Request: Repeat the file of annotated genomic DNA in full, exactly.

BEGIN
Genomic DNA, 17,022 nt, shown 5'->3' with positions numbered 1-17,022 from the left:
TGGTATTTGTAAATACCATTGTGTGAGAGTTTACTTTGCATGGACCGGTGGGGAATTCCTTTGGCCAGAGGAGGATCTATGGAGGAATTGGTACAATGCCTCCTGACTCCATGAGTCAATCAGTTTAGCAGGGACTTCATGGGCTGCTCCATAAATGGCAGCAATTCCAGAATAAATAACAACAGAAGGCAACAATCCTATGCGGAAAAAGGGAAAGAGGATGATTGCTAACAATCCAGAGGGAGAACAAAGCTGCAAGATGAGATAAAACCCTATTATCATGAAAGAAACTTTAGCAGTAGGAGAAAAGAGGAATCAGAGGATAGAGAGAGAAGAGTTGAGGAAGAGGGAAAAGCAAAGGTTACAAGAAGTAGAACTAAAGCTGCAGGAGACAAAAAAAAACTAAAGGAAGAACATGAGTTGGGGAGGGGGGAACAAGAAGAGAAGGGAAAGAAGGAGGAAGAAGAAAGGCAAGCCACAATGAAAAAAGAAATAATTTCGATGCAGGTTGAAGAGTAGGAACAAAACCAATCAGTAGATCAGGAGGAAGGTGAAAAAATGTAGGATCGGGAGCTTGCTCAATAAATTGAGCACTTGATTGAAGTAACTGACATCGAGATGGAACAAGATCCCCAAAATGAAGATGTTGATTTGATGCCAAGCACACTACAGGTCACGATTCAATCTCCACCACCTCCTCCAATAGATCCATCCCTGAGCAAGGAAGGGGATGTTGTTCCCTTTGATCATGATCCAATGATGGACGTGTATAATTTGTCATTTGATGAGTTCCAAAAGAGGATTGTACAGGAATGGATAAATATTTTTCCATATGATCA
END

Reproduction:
Genomic DNA, 17,022 nt, shown 5'->3' with positions numbered 1-17,022 from the left:
TGGTATTTGTAAATACCATTGTGTGAGAGTTTACTTTGCATGGACCGGTGGGGAATTCCTTTGGCCAGAGGAGGATCTATGGAGGAATTGGTACAATGCCTCCTGACTCCATGAGTCAATCAGTTTAGCAGGGACTTCATGGGCTGCTCCATAAATGGCAGCAATTCCAGAATAAATAACAACAGAAGGCAACAATCCTATGCGGAAAAAGGGAAAGAGGATGATTGCTAACAATCCAGAGGGAGAACAAAGCTGCAAGATGAGATAAAACCCTATTATCATGAAAGAAACTTTAGCAGTAGGAGAAAAGAGGAATCAGAGGATAGAGAGAGAAGAGTTGAGGAAGAGGGAAAAGCAAAGGTTACAAGAAGTAGAACTAAAGCTGCAGGAGACAAAAAAAAACTAAAGGAAGAACATGAGTTGGGGAGGGGGGAACAAGAAGAGAAGGGAAAGAAGGAGGAAGAAGAAAGGCAAGCCACAATGAAAAAAGAAATAATTTCGATGCAGGTTGAAGAGTAGGAACAAAACCAATCAGTAGATCAGGAGGAAGGTGAAAAAATGTAGGATCGGGAGCTTGCTCAATAAATTGAGCACTTGATTGAAGTAACTGACATCGAGATGGAACAAGATCCCCAAAATGAAGATGTTGATTTGATGCCAAGCACACTACAGGTCACGATTCAATCTCCACCACCTCCTCCAATAGATCCATCCCTGAGCAAGGAAGGGGATGTTGTTCCCTTTGATCATGATCCAATGATGGACGTGTATAATTTGTCATTTGATGAGTTCCAAAAGAGGATTGTACAGGAATGGATAAATATTTTTCCATATGATCA